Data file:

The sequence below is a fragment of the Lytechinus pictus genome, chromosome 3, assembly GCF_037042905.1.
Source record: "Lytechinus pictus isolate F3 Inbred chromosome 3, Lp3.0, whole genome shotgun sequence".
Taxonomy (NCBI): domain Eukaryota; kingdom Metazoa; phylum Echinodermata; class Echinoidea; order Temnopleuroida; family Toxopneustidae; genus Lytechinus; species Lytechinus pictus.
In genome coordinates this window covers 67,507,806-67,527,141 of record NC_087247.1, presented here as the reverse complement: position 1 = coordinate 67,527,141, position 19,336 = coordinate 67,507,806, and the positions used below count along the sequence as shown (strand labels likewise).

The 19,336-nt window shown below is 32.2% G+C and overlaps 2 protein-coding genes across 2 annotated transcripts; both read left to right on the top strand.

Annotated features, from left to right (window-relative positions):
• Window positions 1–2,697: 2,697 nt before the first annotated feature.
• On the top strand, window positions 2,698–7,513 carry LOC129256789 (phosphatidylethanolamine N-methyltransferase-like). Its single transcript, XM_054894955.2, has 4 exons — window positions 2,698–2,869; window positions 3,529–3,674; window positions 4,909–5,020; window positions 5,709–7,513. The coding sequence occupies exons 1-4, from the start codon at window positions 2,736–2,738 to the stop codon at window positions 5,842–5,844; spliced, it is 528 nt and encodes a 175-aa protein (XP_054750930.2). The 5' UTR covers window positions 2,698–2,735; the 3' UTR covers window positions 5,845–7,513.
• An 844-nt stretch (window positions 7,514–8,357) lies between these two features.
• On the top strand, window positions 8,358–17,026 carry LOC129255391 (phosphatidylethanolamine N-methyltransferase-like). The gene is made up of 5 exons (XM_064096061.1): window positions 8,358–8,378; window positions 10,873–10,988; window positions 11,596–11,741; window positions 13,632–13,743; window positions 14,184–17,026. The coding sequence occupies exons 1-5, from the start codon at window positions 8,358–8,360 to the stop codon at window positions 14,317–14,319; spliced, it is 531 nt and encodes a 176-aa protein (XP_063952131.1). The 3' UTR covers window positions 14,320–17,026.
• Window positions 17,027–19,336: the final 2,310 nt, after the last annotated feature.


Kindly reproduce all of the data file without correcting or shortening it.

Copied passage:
The sequence below is a fragment of the Lytechinus pictus genome, chromosome 3, assembly GCF_037042905.1.
Source record: "Lytechinus pictus isolate F3 Inbred chromosome 3, Lp3.0, whole genome shotgun sequence".
Taxonomy (NCBI): domain Eukaryota; kingdom Metazoa; phylum Echinodermata; class Echinoidea; order Temnopleuroida; family Toxopneustidae; genus Lytechinus; species Lytechinus pictus.
In genome coordinates this window covers 67,507,806-67,527,141 of record NC_087247.1, presented here as the reverse complement: position 1 = coordinate 67,527,141, position 19,336 = coordinate 67,507,806, and the positions used below count along the sequence as shown (strand labels likewise).

The 19,336-nt window shown below is 32.2% G+C and overlaps 2 protein-coding genes across 2 annotated transcripts; both read left to right on the top strand.

Annotated features, from left to right (window-relative positions):
• Window positions 1–2,697: 2,697 nt before the first annotated feature.
• On the top strand, window positions 2,698–7,513 carry LOC129256789 (phosphatidylethanolamine N-methyltransferase-like). Its single transcript, XM_054894955.2, has 4 exons — window positions 2,698–2,869; window positions 3,529–3,674; window positions 4,909–5,020; window positions 5,709–7,513. The coding sequence occupies exons 1-4, from the start codon at window positions 2,736–2,738 to the stop codon at window positions 5,842–5,844; spliced, it is 528 nt and encodes a 175-aa protein (XP_054750930.2). The 5' UTR covers window positions 2,698–2,735; the 3' UTR covers window positions 5,845–7,513.
• An 844-nt stretch (window positions 7,514–8,357) lies between these two features.
• On the top strand, window positions 8,358–17,026 carry LOC129255391 (phosphatidylethanolamine N-methyltransferase-like). The gene is made up of 5 exons (XM_064096061.1): window positions 8,358–8,378; window positions 10,873–10,988; window positions 11,596–11,741; window positions 13,632–13,743; window positions 14,184–17,026. The coding sequence occupies exons 1-5, from the start codon at window positions 8,358–8,360 to the stop codon at window positions 14,317–14,319; spliced, it is 531 nt and encodes a 176-aa protein (XP_063952131.1). The 3' UTR covers window positions 14,320–17,026.
• Window positions 17,027–19,336: the final 2,310 nt, after the last annotated feature.